a great day to walk around the city on transit and on bike…
“Self-importance requires that one spend most of one’s life offended by something or someone.”
This is taken from ecocycle and is great information on how to reduce junk mail and related waste:
Stop the Junk Mail Monster!
More than $56 billion was spent on the production and distribution of 41.5 billion pieces of mail advertisements in the U.S. in 2005, according to the Worldwatch Institute. Each year, the junk mail industry destroys about 100 million trees to cart its promos, pleas and promises to and from incinerators, garbage dumps and recycling centers. The production and disposal of junk mail consumes more energy than 3 million cars.
Each of us will spend an average of eight months of our lives dealing with junk mail. It’s time to reclaim our resources, our time and our mailboxes by stopping junk mail early and often by following these ten easy steps:
|1. Remove your name||6. Catalogs, charities & contests|
Contacting the Direct Marketing Association (DMA) and registering with their Mail Preference Service provides an effective way for you to fight the junk mail glut. The DMA does not provide marketers with consumer mailing lists or do consumer mailings. They provide their Mail Preference Service to marketers for the sole purpose of removing consumer’s names and addresses from their prospect mailing lists. To add your name to the do-not-mail list, register online at www.dmaconsumers.org/cgi/offmailinglist or download a mail-in form. Be sure to list each name receiving mail at your address, including misspellings. You can also send a letter, along with $1, with your name(s) and address to the DMA asking to be removed from their mailing list. Note that mail addressed to “resident” or “occupant” cannot be stopped through the DMA.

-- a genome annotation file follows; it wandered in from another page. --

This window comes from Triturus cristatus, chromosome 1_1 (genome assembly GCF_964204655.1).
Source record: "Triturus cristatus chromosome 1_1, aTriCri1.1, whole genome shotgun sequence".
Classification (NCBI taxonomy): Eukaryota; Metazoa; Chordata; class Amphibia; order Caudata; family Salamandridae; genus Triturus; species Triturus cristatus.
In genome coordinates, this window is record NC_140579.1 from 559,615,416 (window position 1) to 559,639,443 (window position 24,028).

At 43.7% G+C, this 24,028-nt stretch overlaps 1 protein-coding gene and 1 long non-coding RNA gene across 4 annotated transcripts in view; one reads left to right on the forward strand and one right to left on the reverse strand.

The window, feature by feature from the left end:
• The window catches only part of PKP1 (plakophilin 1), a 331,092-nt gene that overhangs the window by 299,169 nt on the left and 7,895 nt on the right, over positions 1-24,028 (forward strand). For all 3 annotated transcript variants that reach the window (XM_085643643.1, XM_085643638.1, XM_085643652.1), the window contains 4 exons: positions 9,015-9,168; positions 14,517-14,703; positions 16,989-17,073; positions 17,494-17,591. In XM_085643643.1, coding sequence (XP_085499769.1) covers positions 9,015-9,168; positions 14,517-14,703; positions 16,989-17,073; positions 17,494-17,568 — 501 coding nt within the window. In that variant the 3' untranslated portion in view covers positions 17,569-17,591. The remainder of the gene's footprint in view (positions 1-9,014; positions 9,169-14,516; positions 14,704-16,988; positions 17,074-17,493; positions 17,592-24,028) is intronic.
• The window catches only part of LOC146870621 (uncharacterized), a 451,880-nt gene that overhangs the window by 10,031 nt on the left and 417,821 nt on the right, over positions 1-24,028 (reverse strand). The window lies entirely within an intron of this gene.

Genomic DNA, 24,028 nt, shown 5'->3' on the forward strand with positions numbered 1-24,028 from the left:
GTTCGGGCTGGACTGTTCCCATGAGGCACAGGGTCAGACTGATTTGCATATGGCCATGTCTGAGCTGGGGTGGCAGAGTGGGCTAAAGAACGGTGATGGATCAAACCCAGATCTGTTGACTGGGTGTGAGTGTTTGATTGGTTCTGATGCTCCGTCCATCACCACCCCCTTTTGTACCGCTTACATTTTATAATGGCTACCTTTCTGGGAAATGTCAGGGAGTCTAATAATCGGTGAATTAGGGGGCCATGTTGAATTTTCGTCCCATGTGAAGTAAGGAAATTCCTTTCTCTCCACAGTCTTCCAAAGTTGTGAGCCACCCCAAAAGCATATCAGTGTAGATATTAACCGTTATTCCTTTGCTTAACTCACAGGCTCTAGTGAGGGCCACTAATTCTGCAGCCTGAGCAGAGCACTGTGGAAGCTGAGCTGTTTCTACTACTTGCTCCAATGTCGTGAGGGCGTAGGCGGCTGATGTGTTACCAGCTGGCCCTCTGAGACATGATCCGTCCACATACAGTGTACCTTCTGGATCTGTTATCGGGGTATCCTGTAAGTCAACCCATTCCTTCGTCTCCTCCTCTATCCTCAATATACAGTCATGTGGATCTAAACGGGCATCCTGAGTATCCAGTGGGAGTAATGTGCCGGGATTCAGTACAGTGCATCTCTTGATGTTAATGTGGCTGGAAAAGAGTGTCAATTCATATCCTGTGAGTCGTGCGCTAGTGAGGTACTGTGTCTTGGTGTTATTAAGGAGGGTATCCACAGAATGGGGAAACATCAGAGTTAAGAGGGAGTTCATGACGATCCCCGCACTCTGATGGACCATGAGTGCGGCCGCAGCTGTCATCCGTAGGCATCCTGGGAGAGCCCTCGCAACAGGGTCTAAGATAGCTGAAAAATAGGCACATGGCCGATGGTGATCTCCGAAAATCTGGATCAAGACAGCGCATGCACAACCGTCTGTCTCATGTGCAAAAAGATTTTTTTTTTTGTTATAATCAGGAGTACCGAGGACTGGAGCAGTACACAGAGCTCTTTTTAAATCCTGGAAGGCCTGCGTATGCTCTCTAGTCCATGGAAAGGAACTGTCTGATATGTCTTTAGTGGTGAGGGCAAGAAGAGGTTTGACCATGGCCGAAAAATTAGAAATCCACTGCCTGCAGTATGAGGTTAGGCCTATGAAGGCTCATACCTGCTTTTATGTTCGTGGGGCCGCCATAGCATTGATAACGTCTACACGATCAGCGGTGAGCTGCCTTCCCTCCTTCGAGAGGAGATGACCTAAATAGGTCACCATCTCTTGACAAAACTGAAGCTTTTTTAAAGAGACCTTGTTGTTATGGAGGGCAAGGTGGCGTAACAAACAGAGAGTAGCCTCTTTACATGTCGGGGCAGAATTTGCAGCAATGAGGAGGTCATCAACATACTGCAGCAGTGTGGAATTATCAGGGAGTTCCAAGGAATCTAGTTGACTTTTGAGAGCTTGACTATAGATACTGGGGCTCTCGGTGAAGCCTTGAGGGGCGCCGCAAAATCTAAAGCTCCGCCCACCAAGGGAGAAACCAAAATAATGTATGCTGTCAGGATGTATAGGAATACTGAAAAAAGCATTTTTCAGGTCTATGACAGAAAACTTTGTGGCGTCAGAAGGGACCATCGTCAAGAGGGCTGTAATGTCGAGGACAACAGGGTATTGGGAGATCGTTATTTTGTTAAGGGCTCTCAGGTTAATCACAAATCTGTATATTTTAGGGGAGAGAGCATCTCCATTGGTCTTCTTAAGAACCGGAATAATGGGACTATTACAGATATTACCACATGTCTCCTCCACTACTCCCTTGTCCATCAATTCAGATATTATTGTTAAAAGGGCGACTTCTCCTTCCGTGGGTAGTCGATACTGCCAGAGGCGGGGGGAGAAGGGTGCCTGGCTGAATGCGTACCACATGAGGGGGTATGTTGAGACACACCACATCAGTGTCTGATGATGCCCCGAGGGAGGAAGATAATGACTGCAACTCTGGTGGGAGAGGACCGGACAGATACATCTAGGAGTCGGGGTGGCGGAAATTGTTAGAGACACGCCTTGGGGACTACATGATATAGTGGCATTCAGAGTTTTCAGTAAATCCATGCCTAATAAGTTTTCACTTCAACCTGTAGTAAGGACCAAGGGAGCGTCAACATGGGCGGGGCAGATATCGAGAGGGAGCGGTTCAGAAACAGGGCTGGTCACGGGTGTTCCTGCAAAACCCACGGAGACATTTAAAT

Direct Marketing Association
Mail Preference Service
P.O. Box 282
Carmel, NY 10512
If your business is receiving mail for an employee who no longer works there, visit the EcoLogical Mail Coalition to remove the person’s name from direct mailing lists. For more information about their service, call 1-800-620-3975.
The DMA is not the only marketing racket in town. Keep reading to find more effective tools to reduce your junk mail. Or, if you don’t have the time for the do-it-yourself approach and would rather hire an expert to do it for you, Eco-Cycle recommends 41pounds.org.
Avoid getting on even more mailing lists by taking precaution whenever you submit your name and address to anyone. If you’re filling out a form such as a warranty, subscription, raffle, customer info card, credit card application, membership for an organization, etc., add the phrase “please do not rent, sell, or trade my name or address” next to the other information you provide. (Be advised that it is not necessary to fill out a warranty card to benefit from the warranty on your purchase. The warranty card is usually just a way to get consumer info from you.) Repeat these same magic words every time you’re giving a company or organization your name and address over the phone or internet, such as when ordering a catalog, magazine, or making a purchase. The sales rep will then flag your name in their computer.